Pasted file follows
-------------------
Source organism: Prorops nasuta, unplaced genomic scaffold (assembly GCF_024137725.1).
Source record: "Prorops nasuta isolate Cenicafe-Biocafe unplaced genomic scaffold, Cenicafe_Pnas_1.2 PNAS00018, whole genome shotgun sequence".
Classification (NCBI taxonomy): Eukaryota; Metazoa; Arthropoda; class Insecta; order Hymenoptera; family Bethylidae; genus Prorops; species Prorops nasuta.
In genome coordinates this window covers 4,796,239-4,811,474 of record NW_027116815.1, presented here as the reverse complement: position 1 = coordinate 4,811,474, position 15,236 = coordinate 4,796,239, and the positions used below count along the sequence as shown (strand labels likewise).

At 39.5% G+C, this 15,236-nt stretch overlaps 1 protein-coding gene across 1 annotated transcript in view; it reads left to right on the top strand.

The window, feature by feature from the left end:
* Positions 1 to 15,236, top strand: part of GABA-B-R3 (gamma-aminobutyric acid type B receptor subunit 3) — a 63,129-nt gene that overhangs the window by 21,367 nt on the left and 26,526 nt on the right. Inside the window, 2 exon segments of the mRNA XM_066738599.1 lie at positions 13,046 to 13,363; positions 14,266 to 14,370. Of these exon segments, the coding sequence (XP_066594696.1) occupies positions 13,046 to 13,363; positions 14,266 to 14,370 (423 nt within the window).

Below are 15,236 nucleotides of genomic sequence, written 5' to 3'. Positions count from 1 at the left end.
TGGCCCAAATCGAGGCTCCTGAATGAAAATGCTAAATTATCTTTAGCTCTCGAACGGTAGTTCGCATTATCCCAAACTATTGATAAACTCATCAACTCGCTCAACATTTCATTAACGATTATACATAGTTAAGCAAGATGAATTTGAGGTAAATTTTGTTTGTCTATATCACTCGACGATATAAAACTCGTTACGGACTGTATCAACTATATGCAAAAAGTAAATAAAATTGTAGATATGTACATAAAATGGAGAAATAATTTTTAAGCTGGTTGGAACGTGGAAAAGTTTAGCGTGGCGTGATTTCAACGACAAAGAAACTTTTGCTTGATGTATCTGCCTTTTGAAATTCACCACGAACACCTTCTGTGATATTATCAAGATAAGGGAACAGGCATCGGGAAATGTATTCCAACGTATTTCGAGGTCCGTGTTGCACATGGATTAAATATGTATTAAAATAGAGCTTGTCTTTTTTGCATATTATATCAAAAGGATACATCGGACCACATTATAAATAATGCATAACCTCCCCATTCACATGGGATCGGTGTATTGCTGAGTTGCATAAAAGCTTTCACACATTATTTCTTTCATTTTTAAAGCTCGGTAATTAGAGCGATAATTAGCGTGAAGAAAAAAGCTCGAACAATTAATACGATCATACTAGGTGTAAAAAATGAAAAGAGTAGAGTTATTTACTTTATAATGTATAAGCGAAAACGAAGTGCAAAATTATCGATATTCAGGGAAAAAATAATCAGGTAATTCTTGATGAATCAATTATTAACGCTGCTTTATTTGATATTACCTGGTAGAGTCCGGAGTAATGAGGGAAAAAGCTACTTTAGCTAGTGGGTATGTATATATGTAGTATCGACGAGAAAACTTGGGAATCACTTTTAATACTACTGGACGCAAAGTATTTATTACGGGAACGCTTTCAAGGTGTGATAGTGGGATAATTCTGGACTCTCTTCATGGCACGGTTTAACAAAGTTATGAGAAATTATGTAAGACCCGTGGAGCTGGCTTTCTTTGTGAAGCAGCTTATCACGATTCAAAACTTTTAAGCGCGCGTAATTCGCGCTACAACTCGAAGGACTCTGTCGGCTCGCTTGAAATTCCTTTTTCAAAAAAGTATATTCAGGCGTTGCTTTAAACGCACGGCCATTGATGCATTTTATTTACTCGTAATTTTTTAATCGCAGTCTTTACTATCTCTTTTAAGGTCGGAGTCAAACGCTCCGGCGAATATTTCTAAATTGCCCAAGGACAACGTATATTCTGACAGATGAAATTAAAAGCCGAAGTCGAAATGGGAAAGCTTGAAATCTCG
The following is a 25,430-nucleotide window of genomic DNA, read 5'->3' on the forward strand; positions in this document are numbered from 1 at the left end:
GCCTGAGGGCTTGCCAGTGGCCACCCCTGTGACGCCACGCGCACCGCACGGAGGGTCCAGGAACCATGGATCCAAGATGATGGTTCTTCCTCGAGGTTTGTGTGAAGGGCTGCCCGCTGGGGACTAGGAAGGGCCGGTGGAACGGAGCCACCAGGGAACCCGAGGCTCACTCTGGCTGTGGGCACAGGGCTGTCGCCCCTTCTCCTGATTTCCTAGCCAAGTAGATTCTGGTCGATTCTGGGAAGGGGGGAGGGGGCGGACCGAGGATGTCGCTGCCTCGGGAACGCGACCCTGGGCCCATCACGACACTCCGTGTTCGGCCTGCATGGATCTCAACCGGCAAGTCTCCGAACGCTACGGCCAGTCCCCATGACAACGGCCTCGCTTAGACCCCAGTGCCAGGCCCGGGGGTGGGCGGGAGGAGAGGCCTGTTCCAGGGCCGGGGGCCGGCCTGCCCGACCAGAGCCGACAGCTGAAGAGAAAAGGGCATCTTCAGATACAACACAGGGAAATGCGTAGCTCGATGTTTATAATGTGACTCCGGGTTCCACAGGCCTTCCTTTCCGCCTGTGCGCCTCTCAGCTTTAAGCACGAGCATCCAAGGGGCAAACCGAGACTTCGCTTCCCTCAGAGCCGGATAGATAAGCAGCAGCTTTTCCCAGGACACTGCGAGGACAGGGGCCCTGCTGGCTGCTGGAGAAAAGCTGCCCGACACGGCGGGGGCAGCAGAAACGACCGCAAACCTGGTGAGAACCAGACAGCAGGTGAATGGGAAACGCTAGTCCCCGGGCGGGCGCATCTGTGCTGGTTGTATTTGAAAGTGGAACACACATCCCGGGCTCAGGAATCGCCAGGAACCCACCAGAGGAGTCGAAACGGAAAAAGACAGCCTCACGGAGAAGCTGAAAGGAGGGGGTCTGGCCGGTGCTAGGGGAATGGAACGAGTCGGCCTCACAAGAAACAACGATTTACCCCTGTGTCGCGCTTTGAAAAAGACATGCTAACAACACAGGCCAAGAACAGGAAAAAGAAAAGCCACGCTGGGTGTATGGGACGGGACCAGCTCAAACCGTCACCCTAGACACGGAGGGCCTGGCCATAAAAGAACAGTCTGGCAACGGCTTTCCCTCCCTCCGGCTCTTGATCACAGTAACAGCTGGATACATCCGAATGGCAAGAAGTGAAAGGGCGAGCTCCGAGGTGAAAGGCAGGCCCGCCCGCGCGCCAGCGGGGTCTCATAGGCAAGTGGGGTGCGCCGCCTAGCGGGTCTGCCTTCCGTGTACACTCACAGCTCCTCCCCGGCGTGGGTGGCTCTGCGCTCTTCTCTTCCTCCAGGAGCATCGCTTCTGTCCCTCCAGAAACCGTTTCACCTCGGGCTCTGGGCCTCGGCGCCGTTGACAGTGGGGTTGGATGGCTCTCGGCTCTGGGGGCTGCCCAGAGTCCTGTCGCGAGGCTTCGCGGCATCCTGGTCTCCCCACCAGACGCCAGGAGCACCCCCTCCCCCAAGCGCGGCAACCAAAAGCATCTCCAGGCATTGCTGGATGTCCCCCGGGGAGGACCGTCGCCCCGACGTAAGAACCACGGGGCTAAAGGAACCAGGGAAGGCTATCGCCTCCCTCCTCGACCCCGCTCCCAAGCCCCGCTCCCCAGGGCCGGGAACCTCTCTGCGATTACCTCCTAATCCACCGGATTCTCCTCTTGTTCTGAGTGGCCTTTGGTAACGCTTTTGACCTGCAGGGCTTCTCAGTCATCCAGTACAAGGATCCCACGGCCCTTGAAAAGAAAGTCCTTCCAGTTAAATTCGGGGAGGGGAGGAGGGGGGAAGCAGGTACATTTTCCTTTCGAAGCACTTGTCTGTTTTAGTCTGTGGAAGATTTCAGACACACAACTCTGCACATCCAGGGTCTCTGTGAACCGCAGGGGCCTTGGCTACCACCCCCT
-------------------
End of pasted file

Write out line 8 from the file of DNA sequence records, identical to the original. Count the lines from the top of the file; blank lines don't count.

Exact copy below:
Below are 15,236 nucleotides of genomic sequence, written 5' to 3'. Positions count from 1 at the left end.